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Clinical Research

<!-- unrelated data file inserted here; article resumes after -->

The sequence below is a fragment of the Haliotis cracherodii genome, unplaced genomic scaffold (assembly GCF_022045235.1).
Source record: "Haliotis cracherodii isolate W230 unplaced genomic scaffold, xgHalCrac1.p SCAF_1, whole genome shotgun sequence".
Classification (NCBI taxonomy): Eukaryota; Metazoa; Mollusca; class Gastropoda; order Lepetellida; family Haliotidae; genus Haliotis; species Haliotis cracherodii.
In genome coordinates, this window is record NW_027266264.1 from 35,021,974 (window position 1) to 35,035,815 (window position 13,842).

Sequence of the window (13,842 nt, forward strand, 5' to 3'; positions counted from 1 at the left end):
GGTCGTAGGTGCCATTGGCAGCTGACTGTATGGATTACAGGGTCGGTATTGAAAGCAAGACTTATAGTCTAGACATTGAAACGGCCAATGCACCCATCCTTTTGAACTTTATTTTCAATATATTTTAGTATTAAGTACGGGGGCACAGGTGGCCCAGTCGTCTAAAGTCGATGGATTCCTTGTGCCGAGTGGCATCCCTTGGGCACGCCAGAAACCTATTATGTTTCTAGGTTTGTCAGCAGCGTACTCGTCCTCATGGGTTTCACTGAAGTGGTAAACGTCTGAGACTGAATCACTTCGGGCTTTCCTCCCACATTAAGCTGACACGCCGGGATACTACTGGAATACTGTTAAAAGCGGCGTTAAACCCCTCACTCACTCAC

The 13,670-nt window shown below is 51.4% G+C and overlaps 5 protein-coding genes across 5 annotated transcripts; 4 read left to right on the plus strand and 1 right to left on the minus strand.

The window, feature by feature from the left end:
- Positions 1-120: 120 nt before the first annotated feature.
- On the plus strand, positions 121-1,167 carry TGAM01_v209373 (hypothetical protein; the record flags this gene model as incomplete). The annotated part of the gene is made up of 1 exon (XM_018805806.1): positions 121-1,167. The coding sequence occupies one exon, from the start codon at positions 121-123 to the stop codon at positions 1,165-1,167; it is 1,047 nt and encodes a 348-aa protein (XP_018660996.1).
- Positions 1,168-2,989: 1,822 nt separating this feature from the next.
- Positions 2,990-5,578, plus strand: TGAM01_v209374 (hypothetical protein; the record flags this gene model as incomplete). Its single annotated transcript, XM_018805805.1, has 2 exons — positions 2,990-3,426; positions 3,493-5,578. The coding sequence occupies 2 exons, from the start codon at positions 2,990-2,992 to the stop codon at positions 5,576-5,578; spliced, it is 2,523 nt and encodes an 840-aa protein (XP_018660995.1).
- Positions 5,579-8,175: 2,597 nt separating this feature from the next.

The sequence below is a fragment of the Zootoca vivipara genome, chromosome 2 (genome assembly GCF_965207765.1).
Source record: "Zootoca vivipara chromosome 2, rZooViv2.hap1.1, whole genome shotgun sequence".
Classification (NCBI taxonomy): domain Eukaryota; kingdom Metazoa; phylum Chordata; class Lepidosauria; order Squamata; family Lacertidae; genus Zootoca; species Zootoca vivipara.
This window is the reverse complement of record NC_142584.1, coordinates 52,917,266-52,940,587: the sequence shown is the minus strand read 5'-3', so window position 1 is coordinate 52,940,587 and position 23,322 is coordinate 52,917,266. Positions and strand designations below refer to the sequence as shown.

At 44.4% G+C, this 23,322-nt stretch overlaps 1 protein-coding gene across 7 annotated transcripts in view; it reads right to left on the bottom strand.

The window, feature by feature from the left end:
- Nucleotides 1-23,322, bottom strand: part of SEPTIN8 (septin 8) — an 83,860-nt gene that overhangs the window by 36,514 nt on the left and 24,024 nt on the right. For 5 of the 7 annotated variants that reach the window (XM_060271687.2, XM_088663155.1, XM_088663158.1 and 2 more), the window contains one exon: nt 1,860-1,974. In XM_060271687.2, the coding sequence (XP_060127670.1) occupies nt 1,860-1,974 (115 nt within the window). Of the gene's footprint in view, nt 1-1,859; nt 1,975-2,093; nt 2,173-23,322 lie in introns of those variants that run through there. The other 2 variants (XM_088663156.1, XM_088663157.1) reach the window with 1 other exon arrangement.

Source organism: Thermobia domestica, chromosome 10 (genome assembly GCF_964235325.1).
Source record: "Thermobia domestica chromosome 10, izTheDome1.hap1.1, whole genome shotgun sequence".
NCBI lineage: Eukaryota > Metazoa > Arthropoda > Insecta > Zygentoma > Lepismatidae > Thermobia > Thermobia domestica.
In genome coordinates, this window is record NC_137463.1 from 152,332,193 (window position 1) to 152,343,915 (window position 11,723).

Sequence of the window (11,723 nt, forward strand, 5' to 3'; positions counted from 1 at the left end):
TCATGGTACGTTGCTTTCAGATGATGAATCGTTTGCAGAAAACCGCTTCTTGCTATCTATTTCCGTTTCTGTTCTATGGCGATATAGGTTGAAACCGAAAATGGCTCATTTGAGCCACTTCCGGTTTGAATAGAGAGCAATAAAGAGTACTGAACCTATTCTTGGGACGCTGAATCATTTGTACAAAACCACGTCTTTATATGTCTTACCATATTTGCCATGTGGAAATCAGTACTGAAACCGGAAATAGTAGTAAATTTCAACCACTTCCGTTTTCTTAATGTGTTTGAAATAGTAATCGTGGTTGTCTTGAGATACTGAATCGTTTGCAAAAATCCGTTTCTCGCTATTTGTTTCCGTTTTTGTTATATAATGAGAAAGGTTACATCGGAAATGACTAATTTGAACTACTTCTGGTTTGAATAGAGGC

Clinical Research, a branch of medical science and one of the most knowledge intensive industry is emerging as a promising career, with the boom in healthcare sector in India. Indian pharmaceutical industry is growing exponentially and has become a very preferred destination for global pharmaceutical companies to conduct their drug research and development. As a result India, which is considered as the second largest pharmaceutical market in Asia, is becoming a hub for clinical research. The implementation of the General Agreement on Tariffs and Trade (GATT) has opened new opportunities for India to concentrate on the clinical trial market. Moreover, the country has numerous government-funded medical and pharmaceutical institutions with state-of-the-art facilities, which can serve as ideal centers for multi-centered clinical trials. Due to the prevalence of a large variety of diseases such as cancer and diabetes, India is viewed as the ideal location for clinical research trials for the pharmaceutical industry. Clinical research is an integral part of the drug discovery process to ensure the safety and efficacy of any new drug. It is the complete biography of drug from its inception in the lab to its introduction to the consumer market and beyond. Clinical research can be defined as the systematic and scientific study of effects, risks, efficacy and benefit of a new medicinal product (drug) that may be used for prevention, treatment, diagnostic or for relieving symptoms of a disease. It is the clinical research which determines the safety and effectiveness of medications, devices, diagnostic products and treatment regimens that intended for human use. The Clinical research of the new medicinal product is carried out through an organized Clinical Trial, prior to its release in the market. Clinical trials are used to determine whether new biomedical or behavioral interventions are safe, efficacious and effective. These trials are conducted in 4 phases and each phase of the drug approval process is treated as a separate clinical trial. The drug-development process will normally proceed through all four phases over many years. If the drug successfully passes through Phases I, II, and III, it will get approved by the FDA (Food and Drug Administration ) and then marketed for public use. Phase IV are 'post-approval' studies. Before pharmaceutical companies start clinical trials on a drug, they conduct an extensive pre-clinical studies. These involve in vitro (test tube or cell culture) and in vivo (animal) experiments using wide-ranging doses of the study drug to obtain preliminary efficacy, toxicity and pharmacokinetic information. After this, the data obtained from the studies are submitted as an IND (Investigational Drug Application) to take permission for human studies. Then, it enters into clinical trials. The main four phases in the clinical trails include : • Phase I trials : Phase I trial is designed to assess the safety (pharmacovigilance), tolerability, pharmacokinetics, and pharmacodynamics of a drug. In phase I trial, a new drug is administered to a small number around 20-80 healthy, informed volunteers under the close supervision of a doctor. • Phase II trials: Phase II trial is designed to assess how well the drug works, as well as to continue Phase I safety assessments in a larger group of volunteers and patients. In phase II trial, the medicine is administered to a group of approximately 100 – 300 informed patients to determine the effects and also to check for unacceptable side affects. • Phase III trials: Phase II trials sometimes known as 'pre-marketing phase' are the most expensive, difficult and time-consuming trial which are aimed at being the definitive assessment of how effective the drug is, in comparison with current 'gold standard' treatment. In this phase the group is between 1000 – 3000, for the company to use statistics to analyze the results. If the results are favorable, data is presented to licensing authorities for a commercial license. • Phase IV trials: Phase IV trial also known as Post marketing surveillance Trial involve the safety surveillance (pharmacovigilance) and ongoing technical support of a drug after it receives permission to be sold. The effects are monitored on thousands of patients to help identify any unforeseen side effects. Clinical research is a very sensitive field and is directly attached to human life. It is a field which demands scientific approach with quality, ethics, emotions and perfection. Future of the medical science is in the hands of clinical research professionals and a single mistake in this field can cost a lot for our upcoming generations. So, those who want to built up a career in the field of clinical research, should be aware of their big responsibility. Eligibility Undergraduate and post graduate degree holders in life sciences, includes nursing, physiology, biochemistry, molecular biology or pharmacy are the potential candidates for entry level positions in clinical research. Those who want to built up a lucrative career in clinical research could pursue medical studies, pharmaceutical studies or life sciences and then enter a doctoral program in their field of interest. B.Pharm graduates / B.Sc. graduates in Life Science with relevant knowledge in clinical research can go for post graduate course in clinical research, i.e M.Sc. Clinical Research or MBA Clinical Research or M.Pharm Courses. After that they can opt for a Ph.D program or Post Graduate Diploma or Diploma Program in Clinical Research and can join the industry. Educational : The basic eligibility for MBA, M.Pharm and M.Sc courses in clinical research is B.Sc ( Botany, Zoology, Chemistry, Biochemistry, Biotechnology, Microbilogy, Genetics, Nursing), M.B.B.S / B.D.S / B.A.M.S / B.H.M.S /B.V.Sc. Pharmaceutics and pharmacology students has greater scope in clinical research. Several institutes in India offer M.Sc. Clinical Research Courses. Sikkim Manipal University, Indian Institute of Clinical Research (ICRI) at Jaipur, Bangalore, Mumbai, New Delhi etc. are some of the institutes offering Post graduate clinical research courses. For Diploma and Post Graduate Programs in Clinical Research, candidates must possess a graduation in any of the fields namely Life Science, Pharmacy, Medicine, Dentistry, Paramedical Science, Allied Health Sciences and Biotechnology with a minimum of 50% marks in aggregate. Working professionals/ practicing doctors meeting the above criteria can also apply for these programs. Selection : Admission to the Post Graduate Programs, Diploma Programs and PhD Programs will be based on entrance test and interview. The selection process varies according to the institute and courses. Admission to the M. Pharm and MBA clinical research course in National Institute of Pharmaceutical Education and Research (NIPER), Hyderabad is through CGPA (Cumulative Grade Point Average). Personal skill: Clinical research professionals are involved in all phases of clinical trials. Clinical research is a responsible job which requires integrity, thoroughness, determination, innovation and analytical thinking. A clinical research professional should possess good knowledge of English language, reading comprehension skills, active listening skills, writing skills, critical thinking, coordination and communicating skills. They should have the knowledge of the information and techniques needed to diagnose and treat human injuries, diseases and deformities. Concern for Others, flexibility, social Orientation, cooperation, reliability, ability to work as a team are the other attributes needed for this professional.